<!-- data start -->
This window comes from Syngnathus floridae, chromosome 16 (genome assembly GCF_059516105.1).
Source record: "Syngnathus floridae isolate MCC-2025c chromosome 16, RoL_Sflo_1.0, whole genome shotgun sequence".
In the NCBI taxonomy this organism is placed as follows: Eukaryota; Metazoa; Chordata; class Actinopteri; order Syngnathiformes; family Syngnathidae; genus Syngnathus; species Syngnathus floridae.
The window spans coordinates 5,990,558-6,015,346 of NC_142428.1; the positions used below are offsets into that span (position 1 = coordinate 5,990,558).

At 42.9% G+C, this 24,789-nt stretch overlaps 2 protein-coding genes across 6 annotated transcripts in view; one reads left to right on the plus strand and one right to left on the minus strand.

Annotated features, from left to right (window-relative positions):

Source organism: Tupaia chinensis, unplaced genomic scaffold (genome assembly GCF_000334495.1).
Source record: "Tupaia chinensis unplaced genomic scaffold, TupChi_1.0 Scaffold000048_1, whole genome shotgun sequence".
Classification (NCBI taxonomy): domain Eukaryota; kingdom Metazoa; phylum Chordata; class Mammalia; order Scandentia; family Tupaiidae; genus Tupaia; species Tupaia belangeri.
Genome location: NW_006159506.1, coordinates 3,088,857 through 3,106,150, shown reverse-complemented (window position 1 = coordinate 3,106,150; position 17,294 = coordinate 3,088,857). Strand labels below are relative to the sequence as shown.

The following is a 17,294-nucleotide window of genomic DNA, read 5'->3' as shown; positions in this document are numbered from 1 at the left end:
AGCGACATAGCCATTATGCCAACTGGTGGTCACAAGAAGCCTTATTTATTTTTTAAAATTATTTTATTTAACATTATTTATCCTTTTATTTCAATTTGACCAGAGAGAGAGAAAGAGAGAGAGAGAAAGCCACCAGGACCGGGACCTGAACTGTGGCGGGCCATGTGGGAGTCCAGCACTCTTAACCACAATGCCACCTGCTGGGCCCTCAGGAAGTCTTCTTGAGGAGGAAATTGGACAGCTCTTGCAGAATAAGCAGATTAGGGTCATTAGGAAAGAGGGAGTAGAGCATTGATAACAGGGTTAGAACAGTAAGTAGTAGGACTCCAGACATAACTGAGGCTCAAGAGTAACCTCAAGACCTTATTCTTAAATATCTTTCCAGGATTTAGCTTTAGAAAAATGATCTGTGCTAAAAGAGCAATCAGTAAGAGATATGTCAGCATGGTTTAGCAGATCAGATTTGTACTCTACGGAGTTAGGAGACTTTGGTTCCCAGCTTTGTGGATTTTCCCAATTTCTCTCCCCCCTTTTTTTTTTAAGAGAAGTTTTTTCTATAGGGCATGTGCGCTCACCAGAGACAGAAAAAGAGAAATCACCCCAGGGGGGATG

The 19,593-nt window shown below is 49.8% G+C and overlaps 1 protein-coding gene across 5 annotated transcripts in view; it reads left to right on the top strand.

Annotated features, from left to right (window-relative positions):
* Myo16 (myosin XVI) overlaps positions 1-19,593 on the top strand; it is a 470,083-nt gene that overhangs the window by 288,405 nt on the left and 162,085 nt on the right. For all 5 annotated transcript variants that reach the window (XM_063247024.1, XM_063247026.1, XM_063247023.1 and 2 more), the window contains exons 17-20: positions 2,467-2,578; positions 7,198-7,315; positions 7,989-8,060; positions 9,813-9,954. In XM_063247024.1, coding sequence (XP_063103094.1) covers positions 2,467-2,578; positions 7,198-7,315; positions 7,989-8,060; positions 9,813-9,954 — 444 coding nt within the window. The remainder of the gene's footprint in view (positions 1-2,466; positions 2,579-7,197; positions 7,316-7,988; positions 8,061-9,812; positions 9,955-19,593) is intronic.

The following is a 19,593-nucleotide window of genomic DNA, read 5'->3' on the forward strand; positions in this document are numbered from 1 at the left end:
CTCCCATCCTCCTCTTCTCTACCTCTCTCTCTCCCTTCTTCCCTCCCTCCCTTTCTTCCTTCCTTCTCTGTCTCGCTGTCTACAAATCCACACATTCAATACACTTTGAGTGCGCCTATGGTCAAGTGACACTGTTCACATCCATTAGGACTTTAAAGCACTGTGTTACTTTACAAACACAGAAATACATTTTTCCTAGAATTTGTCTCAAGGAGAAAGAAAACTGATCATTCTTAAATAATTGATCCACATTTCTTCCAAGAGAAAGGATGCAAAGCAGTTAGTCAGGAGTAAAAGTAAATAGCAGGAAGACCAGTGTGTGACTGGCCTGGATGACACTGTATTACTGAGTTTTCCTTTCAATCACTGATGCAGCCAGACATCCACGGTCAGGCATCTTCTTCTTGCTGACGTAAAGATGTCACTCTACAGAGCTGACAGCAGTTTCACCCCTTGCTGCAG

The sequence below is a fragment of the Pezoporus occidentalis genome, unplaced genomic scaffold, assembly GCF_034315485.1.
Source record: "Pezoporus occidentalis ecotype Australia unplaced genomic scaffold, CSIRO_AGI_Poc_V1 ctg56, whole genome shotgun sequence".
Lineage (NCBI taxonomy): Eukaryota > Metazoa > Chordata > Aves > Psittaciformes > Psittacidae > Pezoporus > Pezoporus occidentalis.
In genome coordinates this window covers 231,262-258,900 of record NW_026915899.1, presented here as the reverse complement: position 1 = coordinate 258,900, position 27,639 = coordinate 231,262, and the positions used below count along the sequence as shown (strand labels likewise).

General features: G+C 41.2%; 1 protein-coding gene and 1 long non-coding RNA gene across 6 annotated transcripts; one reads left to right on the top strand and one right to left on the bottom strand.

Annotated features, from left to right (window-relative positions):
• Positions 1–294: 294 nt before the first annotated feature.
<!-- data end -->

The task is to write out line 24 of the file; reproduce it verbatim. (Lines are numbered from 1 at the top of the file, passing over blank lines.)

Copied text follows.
• Positions 1–294: 294 nt before the first annotated feature.